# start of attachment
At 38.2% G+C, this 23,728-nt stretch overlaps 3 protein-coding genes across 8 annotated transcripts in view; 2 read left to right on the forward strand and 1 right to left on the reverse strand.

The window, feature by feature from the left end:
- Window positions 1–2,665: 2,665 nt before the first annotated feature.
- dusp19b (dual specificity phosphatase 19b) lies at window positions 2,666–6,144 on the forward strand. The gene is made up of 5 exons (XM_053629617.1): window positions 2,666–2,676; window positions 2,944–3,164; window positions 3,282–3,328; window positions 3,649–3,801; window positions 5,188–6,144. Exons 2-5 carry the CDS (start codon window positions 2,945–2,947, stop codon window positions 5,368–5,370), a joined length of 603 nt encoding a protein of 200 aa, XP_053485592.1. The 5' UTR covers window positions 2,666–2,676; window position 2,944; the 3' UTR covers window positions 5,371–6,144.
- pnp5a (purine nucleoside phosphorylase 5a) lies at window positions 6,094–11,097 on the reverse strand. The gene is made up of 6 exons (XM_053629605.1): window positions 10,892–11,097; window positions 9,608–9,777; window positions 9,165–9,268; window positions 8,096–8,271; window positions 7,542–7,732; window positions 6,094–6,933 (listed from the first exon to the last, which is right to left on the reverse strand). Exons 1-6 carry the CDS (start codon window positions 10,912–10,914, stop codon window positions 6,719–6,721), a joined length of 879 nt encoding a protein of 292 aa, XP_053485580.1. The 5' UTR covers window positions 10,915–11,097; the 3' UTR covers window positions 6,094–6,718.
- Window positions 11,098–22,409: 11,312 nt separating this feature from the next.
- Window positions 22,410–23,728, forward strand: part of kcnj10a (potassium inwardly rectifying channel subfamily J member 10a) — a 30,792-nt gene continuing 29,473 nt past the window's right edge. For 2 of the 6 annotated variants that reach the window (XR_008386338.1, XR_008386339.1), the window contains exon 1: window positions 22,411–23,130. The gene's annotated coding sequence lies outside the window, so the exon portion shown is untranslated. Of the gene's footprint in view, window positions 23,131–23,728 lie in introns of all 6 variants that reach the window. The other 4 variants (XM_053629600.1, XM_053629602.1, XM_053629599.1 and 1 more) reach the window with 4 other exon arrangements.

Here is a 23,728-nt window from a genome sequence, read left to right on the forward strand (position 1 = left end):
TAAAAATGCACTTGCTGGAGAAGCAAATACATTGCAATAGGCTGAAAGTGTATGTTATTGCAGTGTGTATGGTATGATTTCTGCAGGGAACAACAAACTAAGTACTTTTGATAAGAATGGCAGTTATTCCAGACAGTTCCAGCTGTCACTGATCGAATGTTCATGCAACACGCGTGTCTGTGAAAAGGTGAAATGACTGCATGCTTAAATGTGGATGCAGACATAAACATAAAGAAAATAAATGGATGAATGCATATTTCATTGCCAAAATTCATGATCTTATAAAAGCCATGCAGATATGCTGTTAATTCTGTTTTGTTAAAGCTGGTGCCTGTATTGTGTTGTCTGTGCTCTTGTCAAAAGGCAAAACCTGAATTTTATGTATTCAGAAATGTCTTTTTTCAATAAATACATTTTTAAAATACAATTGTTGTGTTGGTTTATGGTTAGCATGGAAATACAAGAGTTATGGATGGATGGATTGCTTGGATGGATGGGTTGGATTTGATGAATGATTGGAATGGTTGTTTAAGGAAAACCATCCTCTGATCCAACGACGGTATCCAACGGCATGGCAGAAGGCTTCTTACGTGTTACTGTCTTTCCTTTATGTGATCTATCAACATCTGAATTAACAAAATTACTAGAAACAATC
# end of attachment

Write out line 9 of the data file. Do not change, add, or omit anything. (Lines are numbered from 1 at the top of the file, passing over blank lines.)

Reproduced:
TAAAAATGCACTTGCTGGAGAAGCAAATACATTGCAATAGGCTGAAAGTGTATGTTATTGCAGTGTGTATGGTATGATTTCTGCAGGGAACAACAAACTAAGTACTTTTGATAAGAATGGCAGTTATTCCAGACAGTTCCAGCTGTCACTGATCGAATGTTCATGCAACACGCGTGTCTGTGAAAAGGTGAAATGACTGCATGCTTAAATGTGGATGCAGACATAAACATAAAGAAAATAAATGGATGAATGCATATTTCATTGCCAAAATTCATGATCTTATAAAAGCCATGCAGATATGCTGTTAATTCTGTTTTGTTAAAGCTGGTGCCTGTATTGTGTTGTCTGTGCTCTTGTCAAAAGGCAAAACCTGAATTTTATGTATTCAGAAATGTCTTTTTTCAATAAATACATTTTTAAAATACAATTGTTGTGTTGGTTTATGGTTAGCATGGAAATACAAGAGTTATGGATGGATGGATTGCTTGGATGGATGGGTTGGATTTGATGAATGATTGGAATGGTTGTTTAAGGAAAACCATCCTCTGATCCAACGACGGTATCCAACGGCATGGCAGAAGGCTTCTTACGTGTTACTGTCTTTCCTTTATGTGATCTATCAACATCTGAATTAACAAAATTACTAGAAACAATC